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The Life and Death of the Altai Princess

The Life and Death of the Altai Princess

More than two decades have passed since the discovery of a mummified body of a young woman in a “frozen” sepulture on the Ukok plateau (1993), but the posthumous fate of the “Altai Princess,” the name she was given by the media, still remains a hot topic for discussion. The articles On the Way to the Celestial Pastures and Twenty Years After by Natalia Polosmak, a Siberian archaeologist, present, for the first time, unique data of a tomographic study of this anthropoarheological object

The results of this study show that the buried woman suffered from a severe pathological disease, which could have resulted in her death. In addition, the clear indications of a serious trauma she experienced during her lifetime were discovered, which, however, did not result in her immediate death.

In her childhood and youth, the woman buried at Ukok suffered from osteomyelitis. The causes of this rather serious disease characterized by pain and a general infectious process arise from unfavorable living conditions and traumas.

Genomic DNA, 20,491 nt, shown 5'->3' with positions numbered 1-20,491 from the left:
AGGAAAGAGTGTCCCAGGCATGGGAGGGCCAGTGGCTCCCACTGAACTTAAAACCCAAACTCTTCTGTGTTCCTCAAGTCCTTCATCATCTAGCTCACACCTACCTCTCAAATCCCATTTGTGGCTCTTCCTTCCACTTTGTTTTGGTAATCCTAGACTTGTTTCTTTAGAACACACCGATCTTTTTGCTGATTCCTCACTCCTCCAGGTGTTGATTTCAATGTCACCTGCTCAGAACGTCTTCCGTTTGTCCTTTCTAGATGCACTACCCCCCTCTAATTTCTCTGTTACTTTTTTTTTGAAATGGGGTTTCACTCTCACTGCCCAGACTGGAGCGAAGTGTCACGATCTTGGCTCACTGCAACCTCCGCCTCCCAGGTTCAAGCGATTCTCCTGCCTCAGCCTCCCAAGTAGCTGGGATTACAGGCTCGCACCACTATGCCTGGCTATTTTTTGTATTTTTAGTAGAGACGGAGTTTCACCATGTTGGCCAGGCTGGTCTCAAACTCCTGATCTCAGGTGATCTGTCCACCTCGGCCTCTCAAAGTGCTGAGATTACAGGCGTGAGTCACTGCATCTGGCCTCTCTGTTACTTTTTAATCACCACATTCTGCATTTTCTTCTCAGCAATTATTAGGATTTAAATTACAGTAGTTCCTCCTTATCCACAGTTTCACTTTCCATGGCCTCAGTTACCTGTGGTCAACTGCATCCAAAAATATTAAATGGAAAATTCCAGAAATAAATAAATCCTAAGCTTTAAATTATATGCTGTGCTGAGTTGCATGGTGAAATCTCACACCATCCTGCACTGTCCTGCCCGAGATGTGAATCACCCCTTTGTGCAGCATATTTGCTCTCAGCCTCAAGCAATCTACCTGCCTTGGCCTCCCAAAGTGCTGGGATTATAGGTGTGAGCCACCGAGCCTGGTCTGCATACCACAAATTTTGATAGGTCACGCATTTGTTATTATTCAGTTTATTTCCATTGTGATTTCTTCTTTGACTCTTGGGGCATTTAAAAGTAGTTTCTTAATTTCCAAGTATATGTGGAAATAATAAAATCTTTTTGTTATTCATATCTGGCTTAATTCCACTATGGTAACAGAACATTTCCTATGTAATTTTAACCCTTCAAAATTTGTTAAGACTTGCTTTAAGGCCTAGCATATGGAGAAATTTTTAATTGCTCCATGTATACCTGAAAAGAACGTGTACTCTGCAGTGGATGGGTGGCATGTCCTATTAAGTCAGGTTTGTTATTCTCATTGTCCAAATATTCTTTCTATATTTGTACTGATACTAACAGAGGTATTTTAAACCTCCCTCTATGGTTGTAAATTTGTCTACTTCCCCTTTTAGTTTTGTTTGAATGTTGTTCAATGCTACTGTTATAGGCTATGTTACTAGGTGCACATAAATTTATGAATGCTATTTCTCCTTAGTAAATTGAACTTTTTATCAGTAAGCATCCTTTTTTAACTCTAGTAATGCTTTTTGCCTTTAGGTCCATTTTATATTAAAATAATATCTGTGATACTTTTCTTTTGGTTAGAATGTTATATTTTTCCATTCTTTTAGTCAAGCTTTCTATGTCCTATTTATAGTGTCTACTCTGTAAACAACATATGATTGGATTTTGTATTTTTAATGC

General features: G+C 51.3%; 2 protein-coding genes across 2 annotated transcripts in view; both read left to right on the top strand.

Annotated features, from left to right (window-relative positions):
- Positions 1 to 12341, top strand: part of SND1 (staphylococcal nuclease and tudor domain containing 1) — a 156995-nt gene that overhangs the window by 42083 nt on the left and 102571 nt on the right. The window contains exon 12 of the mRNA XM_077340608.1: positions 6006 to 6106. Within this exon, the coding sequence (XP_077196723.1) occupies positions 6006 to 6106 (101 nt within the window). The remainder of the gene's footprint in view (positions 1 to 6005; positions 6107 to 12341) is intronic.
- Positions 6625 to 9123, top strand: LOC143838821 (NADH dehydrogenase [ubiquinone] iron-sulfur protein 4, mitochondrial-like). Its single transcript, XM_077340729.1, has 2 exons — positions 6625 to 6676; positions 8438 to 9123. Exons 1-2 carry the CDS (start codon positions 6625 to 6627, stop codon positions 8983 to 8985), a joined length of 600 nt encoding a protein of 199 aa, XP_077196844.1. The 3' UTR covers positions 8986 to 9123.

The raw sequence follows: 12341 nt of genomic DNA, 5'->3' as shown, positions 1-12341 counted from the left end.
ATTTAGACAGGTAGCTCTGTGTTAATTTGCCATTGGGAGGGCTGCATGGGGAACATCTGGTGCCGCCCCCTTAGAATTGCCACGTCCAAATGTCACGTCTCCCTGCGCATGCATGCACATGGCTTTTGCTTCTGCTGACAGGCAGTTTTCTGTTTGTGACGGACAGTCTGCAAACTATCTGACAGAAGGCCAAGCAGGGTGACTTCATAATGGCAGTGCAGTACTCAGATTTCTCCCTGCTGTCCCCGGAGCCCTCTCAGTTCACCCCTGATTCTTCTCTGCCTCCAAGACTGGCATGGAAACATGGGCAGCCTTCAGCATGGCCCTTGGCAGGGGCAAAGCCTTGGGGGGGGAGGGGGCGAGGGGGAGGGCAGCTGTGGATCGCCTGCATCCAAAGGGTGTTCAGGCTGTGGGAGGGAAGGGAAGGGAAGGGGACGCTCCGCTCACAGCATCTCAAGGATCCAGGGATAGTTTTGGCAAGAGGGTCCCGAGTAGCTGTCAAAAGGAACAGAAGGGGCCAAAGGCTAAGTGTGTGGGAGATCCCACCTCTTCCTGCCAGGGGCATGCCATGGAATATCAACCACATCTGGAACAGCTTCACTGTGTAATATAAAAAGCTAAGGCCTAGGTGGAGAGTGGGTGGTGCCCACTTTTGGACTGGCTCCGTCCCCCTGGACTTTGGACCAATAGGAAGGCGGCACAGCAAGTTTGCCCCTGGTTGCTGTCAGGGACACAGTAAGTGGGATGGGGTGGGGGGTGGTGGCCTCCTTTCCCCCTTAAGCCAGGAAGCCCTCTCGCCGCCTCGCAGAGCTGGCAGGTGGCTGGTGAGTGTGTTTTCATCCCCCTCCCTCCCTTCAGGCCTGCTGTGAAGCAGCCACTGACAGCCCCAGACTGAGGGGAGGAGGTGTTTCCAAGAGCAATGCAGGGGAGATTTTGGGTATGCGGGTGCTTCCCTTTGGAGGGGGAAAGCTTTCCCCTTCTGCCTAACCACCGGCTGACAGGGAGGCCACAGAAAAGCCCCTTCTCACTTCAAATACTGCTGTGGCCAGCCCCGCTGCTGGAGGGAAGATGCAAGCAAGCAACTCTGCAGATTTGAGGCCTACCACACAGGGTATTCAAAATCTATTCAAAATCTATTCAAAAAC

When she was a little over twenty years old, she developed another severe disease, breast cancer, which was destroying her for five to seven years. When she arrived in the winter camp on Ukok, she was terminally ill: in modern terms, she had the last, fourth stage of breast cancer. Typical of this stage are severe pains and the highest level of intoxication, leading to a complete physical exhaustion.

Approximately three to five months before her death, she must have fallen off a horse and received a very serious injury. She fell on her right side: the right lobe, the right shoulder and the right hip all suffered from the fall. Her right arm was not injured because it was cuddled to her body. Most probably, by this time her arm did not work, which is attested by some pathological changes in its tissues reflecting the process of the decomposition of the living tissue. However, it was not the cerebral trauma that caused her death, which would have been a relief from the suffering and pain - she lived several months more. During all this time she was bedridden. Without any doubt, her condition before the death was grave.

The archaeologist Natalia Polosmak claims that "the ancient mummies should be preserved with great care. They must wait for their time to come, because even many decades after they were first discovered new discoveries are possible… as it happened with the mummy of the young woman from the Ukok plateau. Only now, many decades after her her body was dicovered, we have learned the details of her life and determined the causes of her death. And I am absolutely sure that this is not the end of the story yet".

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